A speculative application is one which is made to an employer where a job is not advertised but you want to enquire if there is a potential job or internship.
You might want to use the speculative approach, for example, if you are hoping to find a job within a very specific industry sector or technology and had heard about a company who are currently having significant impact in this area.
Not all jobs are advertised and there is a so-called ‘hidden' job market which you may wish to explore to enhance your chances of securing employment. Speculative approaches can also be made as part of the networking process. You can find out more about this process, through which you can develop personal contacts and enhance your knowledge of career opportunities, by reading our networking webpage and viewing our Quick Guide to Networking. The making speculative applications page on TARGETjobs is also a useful source of advice.
Speculative Applications Block
As part of a speculative approach to an employer, you should send a version of your CV tailored to the kind of role that you are seeking within their company. Although it may be tempting, you shouldn't use a 'blanket approach' and send the same CV to lots of different employers. What skills, abilities, and experience do you have that you could bring to that particular employer's team, which are specifically required in their line of work? This should form your main focus when writing a speculative CV.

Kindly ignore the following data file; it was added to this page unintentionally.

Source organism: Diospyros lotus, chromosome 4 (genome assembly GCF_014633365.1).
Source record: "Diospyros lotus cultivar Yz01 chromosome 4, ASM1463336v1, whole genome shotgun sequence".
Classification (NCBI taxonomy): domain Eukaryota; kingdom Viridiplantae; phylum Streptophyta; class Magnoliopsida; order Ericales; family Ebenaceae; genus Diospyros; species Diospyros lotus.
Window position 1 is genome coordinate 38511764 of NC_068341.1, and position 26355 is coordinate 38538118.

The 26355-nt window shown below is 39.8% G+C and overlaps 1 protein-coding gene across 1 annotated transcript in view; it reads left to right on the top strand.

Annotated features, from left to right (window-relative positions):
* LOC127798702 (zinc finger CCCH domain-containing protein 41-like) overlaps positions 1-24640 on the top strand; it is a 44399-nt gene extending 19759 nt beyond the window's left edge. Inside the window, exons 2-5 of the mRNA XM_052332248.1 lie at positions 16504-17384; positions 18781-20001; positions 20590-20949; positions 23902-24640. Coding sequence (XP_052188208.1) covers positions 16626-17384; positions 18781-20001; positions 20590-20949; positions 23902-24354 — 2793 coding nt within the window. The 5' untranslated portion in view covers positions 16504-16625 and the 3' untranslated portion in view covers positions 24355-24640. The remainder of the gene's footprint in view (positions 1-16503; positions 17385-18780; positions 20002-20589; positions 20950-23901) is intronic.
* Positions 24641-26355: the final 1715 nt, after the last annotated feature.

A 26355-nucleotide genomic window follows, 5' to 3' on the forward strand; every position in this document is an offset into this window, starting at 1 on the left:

Speculative cover letter
When proactively approaching an employer to discover opportunities which have not been advertised, you should always include a cover letter with any CV you send to an employer. You should make sure that you can concisely convey your interest in working for their organisation, the skillset and experience you have that is relevant to the opportunities you are seeking, as well as indicating the degree of flexibility you have - for example, whether you're looking for full-time, part-time, or work shadowing opportunities.
Hidden job market
The ‘hidden' job market describes those vacancies which employers don't advertise yet still want to fill. Advertising a job can be costly and might generate many applications which can be time consuming to process. Some job sectors are so popular that the employer may receive enough speculative applications to fill any position. It is estimated that as much as 75% of posts for jobs generally are filled though the hidden job market.
Spec Apps Accordion Widget
Speculative cover letters
- Do make sure that you have carried out your research so that your application is targeted to that particular employer. It might be tempting to use a 'mail shot' approach and send the same information to many employers but this is where speculative applications often fail
- Tailor your letter on each occasion. You want to ensure that the employer knows that you are specifically attracted to their company. Why have you written to them?